Leaders working in case management are under unforgiving time limits, pressures, and resource constraints that make decision-making difficult. The challenge relates to the way healthcare is moving and the speed with which change is occurring within organizations as they continue to change, form partnerships, and other issues.
Most patients learn about the the option of left ventricular assist devices when they are facing the possibility of death. Emotion is high, and biases of cognition are prevalent. These issues pose challenges to ethical decision-making and informed consent.
Ethicists are seeing increasing numbers of consults involving extracorporeal membrane oxygenation (ECMO), the most aggressive life-sustaining technology available. With ECMO, which is currently offered by about 250 U.S. hospitals, some patients are saved who would otherwise die.
Federal law requires hospitals to inform patients of the need to choose a surrogate. However, many institutions perform this task poorly, due in part to a lack of clear policies, proper training, and other support. There are a few ways the ethics team can help.
A patient’s capacity to give informed consent or to leave the emergency department against medical advice is a topic of great relevance to emergency clinicians. This article discusses the difference between competence and capacity and highlights the four essential elements involved in the assessment of a patient’s capacity.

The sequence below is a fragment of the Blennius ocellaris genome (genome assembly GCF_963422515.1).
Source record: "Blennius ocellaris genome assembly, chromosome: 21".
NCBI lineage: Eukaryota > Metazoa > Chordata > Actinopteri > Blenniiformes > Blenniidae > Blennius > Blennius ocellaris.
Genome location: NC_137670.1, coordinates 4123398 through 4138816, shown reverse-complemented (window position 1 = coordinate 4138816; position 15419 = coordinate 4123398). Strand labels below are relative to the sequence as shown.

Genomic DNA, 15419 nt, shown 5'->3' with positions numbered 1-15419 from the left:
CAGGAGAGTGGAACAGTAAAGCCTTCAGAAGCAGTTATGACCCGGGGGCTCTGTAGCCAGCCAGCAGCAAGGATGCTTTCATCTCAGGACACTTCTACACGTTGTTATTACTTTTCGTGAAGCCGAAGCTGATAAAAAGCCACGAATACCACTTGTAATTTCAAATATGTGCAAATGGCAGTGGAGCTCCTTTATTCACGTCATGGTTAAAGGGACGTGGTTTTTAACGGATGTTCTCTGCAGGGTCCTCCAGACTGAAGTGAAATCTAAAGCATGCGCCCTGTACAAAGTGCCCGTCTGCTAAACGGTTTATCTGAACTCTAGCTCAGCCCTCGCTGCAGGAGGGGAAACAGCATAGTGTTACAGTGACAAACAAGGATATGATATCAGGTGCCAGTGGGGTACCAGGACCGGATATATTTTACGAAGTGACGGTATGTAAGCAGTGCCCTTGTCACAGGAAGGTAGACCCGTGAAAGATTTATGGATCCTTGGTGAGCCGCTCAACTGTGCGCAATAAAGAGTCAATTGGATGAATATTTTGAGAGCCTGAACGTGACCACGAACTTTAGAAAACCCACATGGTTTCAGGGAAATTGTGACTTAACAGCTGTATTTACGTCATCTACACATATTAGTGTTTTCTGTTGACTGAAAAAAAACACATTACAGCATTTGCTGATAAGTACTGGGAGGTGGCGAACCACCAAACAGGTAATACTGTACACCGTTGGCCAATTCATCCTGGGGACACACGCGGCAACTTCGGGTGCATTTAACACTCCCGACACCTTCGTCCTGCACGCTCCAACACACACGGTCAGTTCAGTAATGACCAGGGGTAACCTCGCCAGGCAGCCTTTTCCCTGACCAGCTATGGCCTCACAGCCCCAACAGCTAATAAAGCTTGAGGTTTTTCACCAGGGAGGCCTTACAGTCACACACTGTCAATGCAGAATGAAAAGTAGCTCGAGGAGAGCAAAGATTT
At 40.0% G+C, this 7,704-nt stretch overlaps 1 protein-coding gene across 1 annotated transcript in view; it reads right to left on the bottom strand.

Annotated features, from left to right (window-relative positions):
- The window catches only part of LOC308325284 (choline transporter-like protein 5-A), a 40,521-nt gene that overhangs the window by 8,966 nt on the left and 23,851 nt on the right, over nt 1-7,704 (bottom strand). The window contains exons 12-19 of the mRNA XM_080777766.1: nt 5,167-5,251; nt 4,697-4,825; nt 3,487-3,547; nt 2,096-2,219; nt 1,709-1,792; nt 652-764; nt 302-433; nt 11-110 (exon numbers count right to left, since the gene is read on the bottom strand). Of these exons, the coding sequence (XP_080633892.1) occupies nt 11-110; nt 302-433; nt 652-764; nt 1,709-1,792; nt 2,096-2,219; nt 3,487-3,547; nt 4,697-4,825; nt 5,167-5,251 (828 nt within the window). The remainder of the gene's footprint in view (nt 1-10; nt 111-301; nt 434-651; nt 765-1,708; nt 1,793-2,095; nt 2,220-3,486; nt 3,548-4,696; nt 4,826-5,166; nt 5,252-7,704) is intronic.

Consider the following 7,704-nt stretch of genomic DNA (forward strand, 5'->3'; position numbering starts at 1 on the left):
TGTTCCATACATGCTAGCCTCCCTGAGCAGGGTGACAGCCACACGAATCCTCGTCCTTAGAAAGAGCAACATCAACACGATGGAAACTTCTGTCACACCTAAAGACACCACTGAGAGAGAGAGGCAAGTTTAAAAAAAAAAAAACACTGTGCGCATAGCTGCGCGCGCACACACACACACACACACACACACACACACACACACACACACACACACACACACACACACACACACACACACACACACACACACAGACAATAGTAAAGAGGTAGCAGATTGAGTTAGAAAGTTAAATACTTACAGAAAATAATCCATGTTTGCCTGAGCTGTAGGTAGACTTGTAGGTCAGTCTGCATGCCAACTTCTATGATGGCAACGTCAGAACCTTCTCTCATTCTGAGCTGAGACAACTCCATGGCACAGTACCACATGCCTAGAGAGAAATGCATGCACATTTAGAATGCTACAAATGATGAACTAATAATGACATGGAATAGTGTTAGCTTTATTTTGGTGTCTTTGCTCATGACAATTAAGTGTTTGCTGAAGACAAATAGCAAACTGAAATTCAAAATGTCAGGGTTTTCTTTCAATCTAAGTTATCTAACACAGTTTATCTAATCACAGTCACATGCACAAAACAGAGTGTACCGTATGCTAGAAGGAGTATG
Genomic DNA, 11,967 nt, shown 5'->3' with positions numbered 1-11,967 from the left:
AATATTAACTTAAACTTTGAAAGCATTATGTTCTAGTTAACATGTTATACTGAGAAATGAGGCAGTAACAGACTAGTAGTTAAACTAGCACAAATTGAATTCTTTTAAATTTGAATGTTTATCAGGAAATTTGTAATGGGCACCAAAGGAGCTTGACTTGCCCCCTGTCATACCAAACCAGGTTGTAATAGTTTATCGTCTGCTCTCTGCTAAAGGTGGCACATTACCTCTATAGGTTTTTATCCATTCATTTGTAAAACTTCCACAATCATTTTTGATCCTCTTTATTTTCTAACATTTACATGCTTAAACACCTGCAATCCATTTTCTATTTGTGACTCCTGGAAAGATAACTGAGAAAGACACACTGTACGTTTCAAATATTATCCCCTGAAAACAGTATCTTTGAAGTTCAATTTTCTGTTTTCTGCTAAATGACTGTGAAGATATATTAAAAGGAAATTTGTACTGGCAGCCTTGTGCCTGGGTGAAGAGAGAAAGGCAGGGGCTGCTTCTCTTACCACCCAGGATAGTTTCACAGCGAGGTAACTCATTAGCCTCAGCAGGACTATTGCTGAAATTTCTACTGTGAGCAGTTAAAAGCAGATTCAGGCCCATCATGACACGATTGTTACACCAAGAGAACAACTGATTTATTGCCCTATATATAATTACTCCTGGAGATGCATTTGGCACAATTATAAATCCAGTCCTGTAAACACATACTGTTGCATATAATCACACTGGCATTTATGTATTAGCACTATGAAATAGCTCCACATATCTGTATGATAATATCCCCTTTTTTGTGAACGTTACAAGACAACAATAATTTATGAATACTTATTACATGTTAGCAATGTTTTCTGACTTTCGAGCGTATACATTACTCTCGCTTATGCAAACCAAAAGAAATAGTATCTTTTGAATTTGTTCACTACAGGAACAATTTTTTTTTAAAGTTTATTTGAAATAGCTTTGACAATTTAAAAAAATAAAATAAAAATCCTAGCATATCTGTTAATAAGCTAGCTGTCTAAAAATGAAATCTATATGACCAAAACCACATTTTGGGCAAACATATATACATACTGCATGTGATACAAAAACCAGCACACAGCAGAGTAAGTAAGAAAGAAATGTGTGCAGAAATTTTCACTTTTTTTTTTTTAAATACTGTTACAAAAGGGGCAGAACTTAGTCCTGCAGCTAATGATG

A multicenter, one-day prevalence, prospective, observational, double-blind study in 19 ICUs revealed that the decisionmaking capacity of ICU patients was widely overestimated by all clinicians as compared with a capacity score measured by the Mini-Mental Status Examination and the Aid to Capacity Evaluation.
In an observational study conducted at an academic medical center in London, researchers looked at factors involved in decision-making. The presumptive diagnosis of infection by the emergency department (ED) influenced decision-making by both medical and surgical admitting teams. Medical teams tended to use a multidisciplinary approach to antibiotic decision-making. Surgical teams often delegated antibiotic decision-making to the most junior members of the surgical team.